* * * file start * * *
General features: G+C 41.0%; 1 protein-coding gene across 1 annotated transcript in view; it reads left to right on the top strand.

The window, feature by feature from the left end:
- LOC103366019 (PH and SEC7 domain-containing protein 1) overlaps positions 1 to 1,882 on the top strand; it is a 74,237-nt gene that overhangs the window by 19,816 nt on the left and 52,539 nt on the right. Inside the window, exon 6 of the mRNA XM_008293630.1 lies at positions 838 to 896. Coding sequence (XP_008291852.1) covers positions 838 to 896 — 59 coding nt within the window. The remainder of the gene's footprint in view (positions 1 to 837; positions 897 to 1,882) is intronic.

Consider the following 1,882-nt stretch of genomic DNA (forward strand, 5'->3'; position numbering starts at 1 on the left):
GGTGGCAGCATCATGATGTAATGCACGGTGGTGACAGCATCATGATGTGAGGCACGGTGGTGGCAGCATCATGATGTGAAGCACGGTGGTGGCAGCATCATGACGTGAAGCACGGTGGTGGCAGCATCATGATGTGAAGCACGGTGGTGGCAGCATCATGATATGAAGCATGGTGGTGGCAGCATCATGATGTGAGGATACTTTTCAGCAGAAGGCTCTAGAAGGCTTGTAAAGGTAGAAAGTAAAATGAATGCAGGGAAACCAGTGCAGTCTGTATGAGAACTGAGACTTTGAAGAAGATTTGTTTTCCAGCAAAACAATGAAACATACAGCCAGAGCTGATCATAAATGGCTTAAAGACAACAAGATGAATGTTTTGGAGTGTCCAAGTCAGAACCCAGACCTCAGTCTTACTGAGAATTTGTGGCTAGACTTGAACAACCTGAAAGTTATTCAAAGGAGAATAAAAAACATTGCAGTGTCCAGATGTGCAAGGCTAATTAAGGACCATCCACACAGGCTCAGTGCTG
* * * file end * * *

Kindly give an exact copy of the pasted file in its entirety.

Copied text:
General features: G+C 41.0%; 1 protein-coding gene across 1 annotated transcript in view; it reads left to right on the top strand.

The window, feature by feature from the left end:
- LOC103366019 (PH and SEC7 domain-containing protein 1) overlaps positions 1 to 1,882 on the top strand; it is a 74,237-nt gene that overhangs the window by 19,816 nt on the left and 52,539 nt on the right. Inside the window, exon 6 of the mRNA XM_008293630.1 lies at positions 838 to 896. Coding sequence (XP_008291852.1) covers positions 838 to 896 — 59 coding nt within the window. The remainder of the gene's footprint in view (positions 1 to 837; positions 897 to 1,882) is intronic.

Consider the following 1,882-nt stretch of genomic DNA (forward strand, 5'->3'; position numbering starts at 1 on the left):
GGTGGCAGCATCATGATGTAATGCACGGTGGTGACAGCATCATGATGTGAGGCACGGTGGTGGCAGCATCATGATGTGAAGCACGGTGGTGGCAGCATCATGACGTGAAGCACGGTGGTGGCAGCATCATGATGTGAAGCACGGTGGTGGCAGCATCATGATATGAAGCATGGTGGTGGCAGCATCATGATGTGAGGATACTTTTCAGCAGAAGGCTCTAGAAGGCTTGTAAAGGTAGAAAGTAAAATGAATGCAGGGAAACCAGTGCAGTCTGTATGAGAACTGAGACTTTGAAGAAGATTTGTTTTCCAGCAAAACAATGAAACATACAGCCAGAGCTGATCATAAATGGCTTAAAGACAACAAGATGAATGTTTTGGAGTGTCCAAGTCAGAACCCAGACCTCAGTCTTACTGAGAATTTGTGGCTAGACTTGAACAACCTGAAAGTTATTCAAAGGAGAATAAAAAACATTGCAGTGTCCAGATGTGCAAGGCTAATTAAGGACCATCCACACAGGCTCAGTGCTG